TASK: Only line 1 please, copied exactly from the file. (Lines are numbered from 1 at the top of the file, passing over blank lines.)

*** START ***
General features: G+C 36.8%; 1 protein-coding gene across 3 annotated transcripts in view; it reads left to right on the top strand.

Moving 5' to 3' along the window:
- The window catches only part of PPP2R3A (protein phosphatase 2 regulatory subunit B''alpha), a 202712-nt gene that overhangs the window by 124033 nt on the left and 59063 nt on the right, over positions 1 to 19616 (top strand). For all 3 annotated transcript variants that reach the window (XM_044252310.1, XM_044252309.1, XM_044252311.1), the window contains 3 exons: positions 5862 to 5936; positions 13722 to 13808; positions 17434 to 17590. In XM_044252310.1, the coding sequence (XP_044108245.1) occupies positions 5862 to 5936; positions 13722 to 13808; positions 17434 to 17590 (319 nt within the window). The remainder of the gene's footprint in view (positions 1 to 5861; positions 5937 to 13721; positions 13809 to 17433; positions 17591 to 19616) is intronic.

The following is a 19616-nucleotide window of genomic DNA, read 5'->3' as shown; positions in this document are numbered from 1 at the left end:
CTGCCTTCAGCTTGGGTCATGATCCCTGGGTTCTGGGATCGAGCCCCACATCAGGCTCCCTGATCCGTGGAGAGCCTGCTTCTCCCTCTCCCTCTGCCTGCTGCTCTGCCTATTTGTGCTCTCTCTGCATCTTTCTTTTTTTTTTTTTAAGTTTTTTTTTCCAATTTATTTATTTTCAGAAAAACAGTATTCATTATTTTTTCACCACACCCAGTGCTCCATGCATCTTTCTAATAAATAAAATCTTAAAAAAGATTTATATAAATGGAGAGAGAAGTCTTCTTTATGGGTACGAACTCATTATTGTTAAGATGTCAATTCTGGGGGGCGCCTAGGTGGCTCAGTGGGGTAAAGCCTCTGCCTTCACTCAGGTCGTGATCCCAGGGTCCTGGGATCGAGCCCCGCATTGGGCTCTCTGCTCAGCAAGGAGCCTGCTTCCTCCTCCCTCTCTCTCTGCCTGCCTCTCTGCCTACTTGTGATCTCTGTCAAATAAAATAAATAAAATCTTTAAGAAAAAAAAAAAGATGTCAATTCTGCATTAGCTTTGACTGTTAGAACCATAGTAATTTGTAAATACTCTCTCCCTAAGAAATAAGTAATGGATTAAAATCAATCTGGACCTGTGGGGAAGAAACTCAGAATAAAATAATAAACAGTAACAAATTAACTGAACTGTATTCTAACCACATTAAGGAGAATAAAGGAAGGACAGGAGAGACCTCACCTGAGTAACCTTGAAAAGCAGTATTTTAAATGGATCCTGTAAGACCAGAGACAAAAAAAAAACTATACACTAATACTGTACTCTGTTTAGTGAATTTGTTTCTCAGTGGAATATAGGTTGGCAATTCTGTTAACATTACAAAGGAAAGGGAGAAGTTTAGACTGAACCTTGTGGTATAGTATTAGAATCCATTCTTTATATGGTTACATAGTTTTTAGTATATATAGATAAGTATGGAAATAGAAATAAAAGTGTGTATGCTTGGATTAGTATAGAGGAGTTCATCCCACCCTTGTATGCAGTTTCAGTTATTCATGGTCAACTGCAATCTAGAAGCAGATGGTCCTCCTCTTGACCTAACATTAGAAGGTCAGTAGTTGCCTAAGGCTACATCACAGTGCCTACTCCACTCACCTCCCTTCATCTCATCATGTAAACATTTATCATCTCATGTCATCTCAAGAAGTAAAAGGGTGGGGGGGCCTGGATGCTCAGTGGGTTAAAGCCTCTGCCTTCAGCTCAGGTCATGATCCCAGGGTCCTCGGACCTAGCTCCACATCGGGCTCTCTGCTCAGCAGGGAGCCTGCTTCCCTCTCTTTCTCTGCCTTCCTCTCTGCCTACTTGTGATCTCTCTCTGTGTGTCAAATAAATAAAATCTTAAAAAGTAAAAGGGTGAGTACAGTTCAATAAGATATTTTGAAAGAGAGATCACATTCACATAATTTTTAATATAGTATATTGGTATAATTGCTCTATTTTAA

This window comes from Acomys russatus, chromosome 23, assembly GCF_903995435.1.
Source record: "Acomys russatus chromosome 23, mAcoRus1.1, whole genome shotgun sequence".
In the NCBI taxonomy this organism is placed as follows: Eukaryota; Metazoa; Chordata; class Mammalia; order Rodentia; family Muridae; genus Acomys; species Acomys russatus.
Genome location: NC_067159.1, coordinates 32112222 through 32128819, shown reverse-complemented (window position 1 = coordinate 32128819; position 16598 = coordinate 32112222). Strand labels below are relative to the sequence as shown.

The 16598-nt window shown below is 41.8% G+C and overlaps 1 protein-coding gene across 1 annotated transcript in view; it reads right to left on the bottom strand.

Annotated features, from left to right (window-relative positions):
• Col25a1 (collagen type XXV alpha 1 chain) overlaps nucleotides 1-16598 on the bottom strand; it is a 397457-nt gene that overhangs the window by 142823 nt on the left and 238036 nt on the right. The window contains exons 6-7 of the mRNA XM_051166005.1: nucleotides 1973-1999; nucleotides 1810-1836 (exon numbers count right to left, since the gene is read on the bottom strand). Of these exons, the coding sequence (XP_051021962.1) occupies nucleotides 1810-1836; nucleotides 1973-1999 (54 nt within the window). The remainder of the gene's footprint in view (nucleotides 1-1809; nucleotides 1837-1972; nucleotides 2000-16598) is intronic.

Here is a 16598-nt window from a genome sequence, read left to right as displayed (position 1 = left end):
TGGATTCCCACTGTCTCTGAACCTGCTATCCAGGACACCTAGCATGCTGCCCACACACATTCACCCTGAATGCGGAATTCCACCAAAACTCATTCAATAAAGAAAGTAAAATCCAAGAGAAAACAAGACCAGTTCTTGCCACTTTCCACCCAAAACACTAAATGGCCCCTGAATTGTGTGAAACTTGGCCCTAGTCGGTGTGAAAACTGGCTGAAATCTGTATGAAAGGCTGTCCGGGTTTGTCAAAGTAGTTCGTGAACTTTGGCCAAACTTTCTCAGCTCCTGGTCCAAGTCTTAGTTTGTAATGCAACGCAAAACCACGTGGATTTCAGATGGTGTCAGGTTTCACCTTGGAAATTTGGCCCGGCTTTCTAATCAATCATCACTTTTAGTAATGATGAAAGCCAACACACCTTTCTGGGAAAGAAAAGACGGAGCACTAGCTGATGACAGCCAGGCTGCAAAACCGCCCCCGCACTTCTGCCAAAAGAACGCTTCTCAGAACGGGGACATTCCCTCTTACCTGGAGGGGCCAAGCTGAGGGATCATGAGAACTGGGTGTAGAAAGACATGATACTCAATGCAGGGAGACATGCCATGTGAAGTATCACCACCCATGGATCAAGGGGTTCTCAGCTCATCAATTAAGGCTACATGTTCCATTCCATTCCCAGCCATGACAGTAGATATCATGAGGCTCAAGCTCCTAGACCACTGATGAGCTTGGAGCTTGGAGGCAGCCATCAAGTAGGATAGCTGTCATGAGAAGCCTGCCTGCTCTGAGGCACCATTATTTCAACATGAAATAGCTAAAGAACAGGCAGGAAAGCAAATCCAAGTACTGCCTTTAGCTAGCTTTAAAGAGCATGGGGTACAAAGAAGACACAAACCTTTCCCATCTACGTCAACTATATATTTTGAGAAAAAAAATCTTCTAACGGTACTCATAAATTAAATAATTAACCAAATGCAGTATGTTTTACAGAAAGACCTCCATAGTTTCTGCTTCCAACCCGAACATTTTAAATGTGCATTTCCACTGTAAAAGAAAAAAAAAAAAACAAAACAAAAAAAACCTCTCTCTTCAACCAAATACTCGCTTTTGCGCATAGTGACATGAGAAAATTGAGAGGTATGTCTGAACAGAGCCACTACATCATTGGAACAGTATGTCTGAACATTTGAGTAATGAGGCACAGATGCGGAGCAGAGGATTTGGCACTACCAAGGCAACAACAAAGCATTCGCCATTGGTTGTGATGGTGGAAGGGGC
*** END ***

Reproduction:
General features: G+C 36.8%; 1 protein-coding gene across 3 annotated transcripts in view; it reads left to right on the top strand.